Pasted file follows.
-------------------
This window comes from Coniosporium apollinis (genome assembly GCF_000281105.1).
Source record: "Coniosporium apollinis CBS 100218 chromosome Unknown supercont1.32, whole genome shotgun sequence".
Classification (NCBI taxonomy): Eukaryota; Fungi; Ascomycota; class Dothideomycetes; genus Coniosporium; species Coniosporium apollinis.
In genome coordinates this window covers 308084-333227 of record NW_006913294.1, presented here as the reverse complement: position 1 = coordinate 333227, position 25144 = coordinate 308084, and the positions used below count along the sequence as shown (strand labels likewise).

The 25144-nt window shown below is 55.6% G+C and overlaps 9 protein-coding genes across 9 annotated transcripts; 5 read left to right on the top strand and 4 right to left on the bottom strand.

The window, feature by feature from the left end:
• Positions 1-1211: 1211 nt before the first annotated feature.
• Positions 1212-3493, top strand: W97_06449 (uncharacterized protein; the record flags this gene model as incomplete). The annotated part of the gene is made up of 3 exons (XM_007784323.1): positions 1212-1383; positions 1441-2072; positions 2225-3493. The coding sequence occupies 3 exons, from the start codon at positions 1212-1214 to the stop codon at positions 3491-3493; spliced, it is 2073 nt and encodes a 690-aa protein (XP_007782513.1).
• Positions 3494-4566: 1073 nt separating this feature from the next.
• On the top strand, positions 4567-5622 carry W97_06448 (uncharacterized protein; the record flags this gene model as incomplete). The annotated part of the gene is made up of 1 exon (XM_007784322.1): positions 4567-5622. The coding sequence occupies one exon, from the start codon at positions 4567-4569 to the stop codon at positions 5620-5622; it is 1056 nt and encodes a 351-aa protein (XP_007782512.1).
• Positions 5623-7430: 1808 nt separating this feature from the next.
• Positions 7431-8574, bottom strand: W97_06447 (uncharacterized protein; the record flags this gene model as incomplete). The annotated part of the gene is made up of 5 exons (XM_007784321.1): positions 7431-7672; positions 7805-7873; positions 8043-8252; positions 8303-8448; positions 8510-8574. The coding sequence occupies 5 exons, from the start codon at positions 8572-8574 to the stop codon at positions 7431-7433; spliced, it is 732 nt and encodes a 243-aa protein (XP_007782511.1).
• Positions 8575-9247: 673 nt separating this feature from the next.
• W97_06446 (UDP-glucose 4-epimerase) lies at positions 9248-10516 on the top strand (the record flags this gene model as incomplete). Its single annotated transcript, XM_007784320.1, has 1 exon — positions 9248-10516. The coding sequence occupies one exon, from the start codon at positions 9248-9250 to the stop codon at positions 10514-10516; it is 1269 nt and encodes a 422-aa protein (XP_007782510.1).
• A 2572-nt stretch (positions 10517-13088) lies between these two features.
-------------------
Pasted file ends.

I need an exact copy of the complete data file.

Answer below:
This window comes from Coniosporium apollinis (genome assembly GCF_000281105.1).
Source record: "Coniosporium apollinis CBS 100218 chromosome Unknown supercont1.32, whole genome shotgun sequence".
Classification (NCBI taxonomy): Eukaryota; Fungi; Ascomycota; class Dothideomycetes; genus Coniosporium; species Coniosporium apollinis.
In genome coordinates this window covers 308084-333227 of record NW_006913294.1, presented here as the reverse complement: position 1 = coordinate 333227, position 25144 = coordinate 308084, and the positions used below count along the sequence as shown (strand labels likewise).

The 25144-nt window shown below is 55.6% G+C and overlaps 9 protein-coding genes across 9 annotated transcripts; 5 read left to right on the top strand and 4 right to left on the bottom strand.

The window, feature by feature from the left end:
• Positions 1-1211: 1211 nt before the first annotated feature.
• Positions 1212-3493, top strand: W97_06449 (uncharacterized protein; the record flags this gene model as incomplete). The annotated part of the gene is made up of 3 exons (XM_007784323.1): positions 1212-1383; positions 1441-2072; positions 2225-3493. The coding sequence occupies 3 exons, from the start codon at positions 1212-1214 to the stop codon at positions 3491-3493; spliced, it is 2073 nt and encodes a 690-aa protein (XP_007782513.1).
• Positions 3494-4566: 1073 nt separating this feature from the next.
• On the top strand, positions 4567-5622 carry W97_06448 (uncharacterized protein; the record flags this gene model as incomplete). The annotated part of the gene is made up of 1 exon (XM_007784322.1): positions 4567-5622. The coding sequence occupies one exon, from the start codon at positions 4567-4569 to the stop codon at positions 5620-5622; it is 1056 nt and encodes a 351-aa protein (XP_007782512.1).
• Positions 5623-7430: 1808 nt separating this feature from the next.
• Positions 7431-8574, bottom strand: W97_06447 (uncharacterized protein; the record flags this gene model as incomplete). The annotated part of the gene is made up of 5 exons (XM_007784321.1): positions 7431-7672; positions 7805-7873; positions 8043-8252; positions 8303-8448; positions 8510-8574. The coding sequence occupies 5 exons, from the start codon at positions 8572-8574 to the stop codon at positions 7431-7433; spliced, it is 732 nt and encodes a 243-aa protein (XP_007782511.1).
• Positions 8575-9247: 673 nt separating this feature from the next.
• W97_06446 (UDP-glucose 4-epimerase) lies at positions 9248-10516 on the top strand (the record flags this gene model as incomplete). Its single annotated transcript, XM_007784320.1, has 1 exon — positions 9248-10516. The coding sequence occupies one exon, from the start codon at positions 9248-9250 to the stop codon at positions 10514-10516; it is 1269 nt and encodes a 422-aa protein (XP_007782510.1).
• A 2572-nt stretch (positions 10517-13088) lies between these two features.